I used to be a good listener. When I was little, I would find an unoccupied corner at the “big people table”, slip in, and listen to the adults talk for hours. Their conversations fascinated me and the personalities behind their words mesmerized me. I loved it so much, I perfected the art of eavesdropping.
Then I grew up. I decided my life was really interesting. I felt the need to enter into the verbal sparring we so often do – trying to one-up one another with a better stories, cutting someone off if they’re sharing something we don’t find interesting or relevant. I became good at tuning people out and waiting until it was my turn to deliver the next one-liner.
But I just spent a week with a group of the most phenomenal people on earth. They work 8am-8pm, without even a lunch break. They work to empower the children, youth and women in some of the poorest, most troubled rural villages on the planet. They’re responsible for mother & infant health clinics, youth groups, self-help and micro-enterprise groups, sanitation initiatives, and so much more.
I am amazed. Their work is breathtaking and their dedication convicts me.
I traveled with two other ladies whose goal was to learn about the programs for promotional purposes in their home country of Australia. I helped translate for them. Our main job was to listen and observe.
In our final “debrief” meeting, we asked the staff how working for the organization has changed their lives. We expected sound bite answers. We got entire life stories. The meeting went long by an hour and a half, full of beautiful stories. As we listened, it became obvious how much these people simply wanted to be heard. One of their leaders later pulled us aside to express how encouraging our listening had been to them.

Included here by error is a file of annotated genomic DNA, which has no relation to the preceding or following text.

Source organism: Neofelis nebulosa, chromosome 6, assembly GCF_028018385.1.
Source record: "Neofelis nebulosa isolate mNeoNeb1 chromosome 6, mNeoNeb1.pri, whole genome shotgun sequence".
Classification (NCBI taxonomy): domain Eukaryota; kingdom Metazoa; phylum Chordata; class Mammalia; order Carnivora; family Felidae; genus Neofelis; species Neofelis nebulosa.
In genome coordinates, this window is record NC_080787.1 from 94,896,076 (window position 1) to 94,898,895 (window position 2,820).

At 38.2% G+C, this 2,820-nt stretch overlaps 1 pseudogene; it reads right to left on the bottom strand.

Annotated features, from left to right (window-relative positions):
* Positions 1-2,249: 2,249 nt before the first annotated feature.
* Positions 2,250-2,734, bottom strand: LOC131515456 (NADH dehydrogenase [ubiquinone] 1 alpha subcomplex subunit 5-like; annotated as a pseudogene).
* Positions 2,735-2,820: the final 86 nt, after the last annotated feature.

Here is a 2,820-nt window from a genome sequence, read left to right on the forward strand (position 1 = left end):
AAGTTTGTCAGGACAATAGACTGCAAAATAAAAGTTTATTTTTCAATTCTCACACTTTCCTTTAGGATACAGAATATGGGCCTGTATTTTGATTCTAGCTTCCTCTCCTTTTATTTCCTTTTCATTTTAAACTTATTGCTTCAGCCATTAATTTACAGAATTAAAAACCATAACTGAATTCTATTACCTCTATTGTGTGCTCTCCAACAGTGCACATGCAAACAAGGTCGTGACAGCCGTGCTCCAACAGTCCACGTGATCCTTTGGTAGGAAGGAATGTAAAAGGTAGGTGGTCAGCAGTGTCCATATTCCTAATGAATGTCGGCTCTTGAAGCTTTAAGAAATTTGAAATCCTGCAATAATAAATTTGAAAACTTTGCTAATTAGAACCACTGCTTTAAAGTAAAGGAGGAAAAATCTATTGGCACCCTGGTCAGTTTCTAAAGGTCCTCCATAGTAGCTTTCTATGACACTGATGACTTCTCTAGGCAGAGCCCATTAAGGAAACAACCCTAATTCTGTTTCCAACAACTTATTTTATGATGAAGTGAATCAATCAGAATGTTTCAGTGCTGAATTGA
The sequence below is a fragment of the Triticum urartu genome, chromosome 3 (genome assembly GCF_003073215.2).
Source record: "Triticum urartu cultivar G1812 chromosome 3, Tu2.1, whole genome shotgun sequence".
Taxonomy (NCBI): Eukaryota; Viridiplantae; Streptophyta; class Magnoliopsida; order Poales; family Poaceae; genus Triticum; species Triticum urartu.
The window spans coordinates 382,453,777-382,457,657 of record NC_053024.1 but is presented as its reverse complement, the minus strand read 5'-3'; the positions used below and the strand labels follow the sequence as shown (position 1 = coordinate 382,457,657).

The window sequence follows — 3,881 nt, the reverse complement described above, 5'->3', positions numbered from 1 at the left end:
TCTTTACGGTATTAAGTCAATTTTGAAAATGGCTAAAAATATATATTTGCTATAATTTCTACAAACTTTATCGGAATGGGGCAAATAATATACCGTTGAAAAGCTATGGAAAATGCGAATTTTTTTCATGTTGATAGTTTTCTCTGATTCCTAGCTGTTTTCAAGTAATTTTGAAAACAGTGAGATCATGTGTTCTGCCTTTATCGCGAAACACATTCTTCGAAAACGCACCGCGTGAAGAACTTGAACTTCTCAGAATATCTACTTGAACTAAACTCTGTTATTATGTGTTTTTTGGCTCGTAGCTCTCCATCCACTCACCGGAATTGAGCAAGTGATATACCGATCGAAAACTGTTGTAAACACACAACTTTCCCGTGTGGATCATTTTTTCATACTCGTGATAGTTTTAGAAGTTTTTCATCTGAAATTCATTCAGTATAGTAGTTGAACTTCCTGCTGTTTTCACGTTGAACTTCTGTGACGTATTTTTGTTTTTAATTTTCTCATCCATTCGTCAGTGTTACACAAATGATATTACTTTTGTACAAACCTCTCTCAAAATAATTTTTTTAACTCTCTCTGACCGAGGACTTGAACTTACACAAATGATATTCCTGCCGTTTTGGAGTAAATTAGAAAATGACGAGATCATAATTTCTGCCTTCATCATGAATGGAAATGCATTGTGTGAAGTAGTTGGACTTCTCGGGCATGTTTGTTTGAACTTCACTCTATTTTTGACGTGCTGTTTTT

It’s always amazes me how often in Scripture God is mentioned as “the God who hears”. David asks over and over that God would be “gracious to me and hear my prayer!” (Ps 4:1). Does it naturally occur to you to ask God to hear you? To rejoice that He does? I’d much rather rejoice that He’s done a miracle on my behalf. I’d much rather ask for His blessing than His ear.
It betrays something about us as human beings. More than miracles and blessings, we crave the knowledge that someone has listened. Not just someone who nods blankly while our mouths form words, but someone who leans in and connects with their heart and mind and puts themselves in your place and cries and laughs and groans in all the right places.
This week, I saw the deep place of a person that gets laid bare and moved when we stop everything, lean in and listen. I watched as reserved people opened their entire lives to us, trusting us with their stories, simply because we cared to listen. I was reminded why God is so often identified as a listener.
It made me want to shut my mouth more often. It makes me want to listen again.
When was the last time someone really listened to you? Are you a good listener?